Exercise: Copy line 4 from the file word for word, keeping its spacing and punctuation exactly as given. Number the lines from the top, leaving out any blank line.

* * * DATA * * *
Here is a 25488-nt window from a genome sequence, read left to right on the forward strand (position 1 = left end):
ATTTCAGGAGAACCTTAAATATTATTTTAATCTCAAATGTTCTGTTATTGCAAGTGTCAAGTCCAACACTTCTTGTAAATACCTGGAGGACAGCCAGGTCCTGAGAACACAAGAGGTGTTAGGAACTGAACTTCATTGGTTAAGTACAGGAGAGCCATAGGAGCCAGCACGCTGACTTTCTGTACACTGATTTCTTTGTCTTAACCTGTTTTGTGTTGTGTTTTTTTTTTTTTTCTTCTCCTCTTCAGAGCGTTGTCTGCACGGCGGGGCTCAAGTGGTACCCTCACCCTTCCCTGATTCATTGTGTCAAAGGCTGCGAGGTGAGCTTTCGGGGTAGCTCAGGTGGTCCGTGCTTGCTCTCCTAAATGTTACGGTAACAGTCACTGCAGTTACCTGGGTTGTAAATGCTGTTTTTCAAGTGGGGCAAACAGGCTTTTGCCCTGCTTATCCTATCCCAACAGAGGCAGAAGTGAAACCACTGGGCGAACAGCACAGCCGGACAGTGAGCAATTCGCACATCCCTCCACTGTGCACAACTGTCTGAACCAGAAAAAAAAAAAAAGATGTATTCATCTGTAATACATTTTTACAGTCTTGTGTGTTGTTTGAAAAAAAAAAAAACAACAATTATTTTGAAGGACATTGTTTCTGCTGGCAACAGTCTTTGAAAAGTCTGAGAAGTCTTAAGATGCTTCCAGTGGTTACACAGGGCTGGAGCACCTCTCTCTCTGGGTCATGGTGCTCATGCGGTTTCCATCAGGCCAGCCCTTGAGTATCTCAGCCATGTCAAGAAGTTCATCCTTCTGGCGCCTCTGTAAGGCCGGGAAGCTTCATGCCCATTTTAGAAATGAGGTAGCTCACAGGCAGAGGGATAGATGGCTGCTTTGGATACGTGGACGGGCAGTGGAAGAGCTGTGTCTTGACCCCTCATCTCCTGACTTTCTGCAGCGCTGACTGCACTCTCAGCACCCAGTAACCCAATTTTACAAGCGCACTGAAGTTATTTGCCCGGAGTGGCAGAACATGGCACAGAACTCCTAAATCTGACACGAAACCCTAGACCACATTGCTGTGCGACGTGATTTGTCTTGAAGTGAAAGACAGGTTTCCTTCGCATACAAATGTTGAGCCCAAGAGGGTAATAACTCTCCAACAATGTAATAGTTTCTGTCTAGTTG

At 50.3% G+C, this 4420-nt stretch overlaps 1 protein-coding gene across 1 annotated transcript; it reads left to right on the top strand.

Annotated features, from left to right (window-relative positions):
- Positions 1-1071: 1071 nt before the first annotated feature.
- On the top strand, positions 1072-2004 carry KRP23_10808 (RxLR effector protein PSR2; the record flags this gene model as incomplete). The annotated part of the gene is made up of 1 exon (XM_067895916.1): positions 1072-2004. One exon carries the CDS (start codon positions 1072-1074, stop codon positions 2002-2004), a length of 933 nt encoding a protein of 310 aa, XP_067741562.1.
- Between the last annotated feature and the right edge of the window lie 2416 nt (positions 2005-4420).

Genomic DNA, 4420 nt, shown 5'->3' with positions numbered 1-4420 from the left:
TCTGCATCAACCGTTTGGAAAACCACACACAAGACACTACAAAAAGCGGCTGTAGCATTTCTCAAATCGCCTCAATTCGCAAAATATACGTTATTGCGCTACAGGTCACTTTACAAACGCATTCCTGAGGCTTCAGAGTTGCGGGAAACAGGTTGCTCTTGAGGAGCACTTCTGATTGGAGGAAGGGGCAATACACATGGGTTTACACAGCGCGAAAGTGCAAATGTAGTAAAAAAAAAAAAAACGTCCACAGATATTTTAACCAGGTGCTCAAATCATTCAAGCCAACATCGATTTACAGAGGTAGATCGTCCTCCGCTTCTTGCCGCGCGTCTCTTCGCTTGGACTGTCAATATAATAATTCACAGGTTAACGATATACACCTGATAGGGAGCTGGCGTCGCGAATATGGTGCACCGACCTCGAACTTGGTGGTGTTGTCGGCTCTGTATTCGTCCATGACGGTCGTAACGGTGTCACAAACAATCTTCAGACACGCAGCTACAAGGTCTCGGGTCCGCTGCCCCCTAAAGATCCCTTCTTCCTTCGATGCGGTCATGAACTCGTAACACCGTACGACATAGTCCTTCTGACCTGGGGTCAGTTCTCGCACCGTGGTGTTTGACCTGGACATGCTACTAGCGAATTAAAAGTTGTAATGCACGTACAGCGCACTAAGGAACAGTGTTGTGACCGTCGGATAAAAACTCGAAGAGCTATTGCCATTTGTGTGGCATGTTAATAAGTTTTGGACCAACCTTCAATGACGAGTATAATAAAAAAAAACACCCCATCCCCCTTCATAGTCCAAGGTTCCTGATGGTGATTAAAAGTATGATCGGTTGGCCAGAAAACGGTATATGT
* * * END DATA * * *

Annotated features, from left to right (window-relative positions):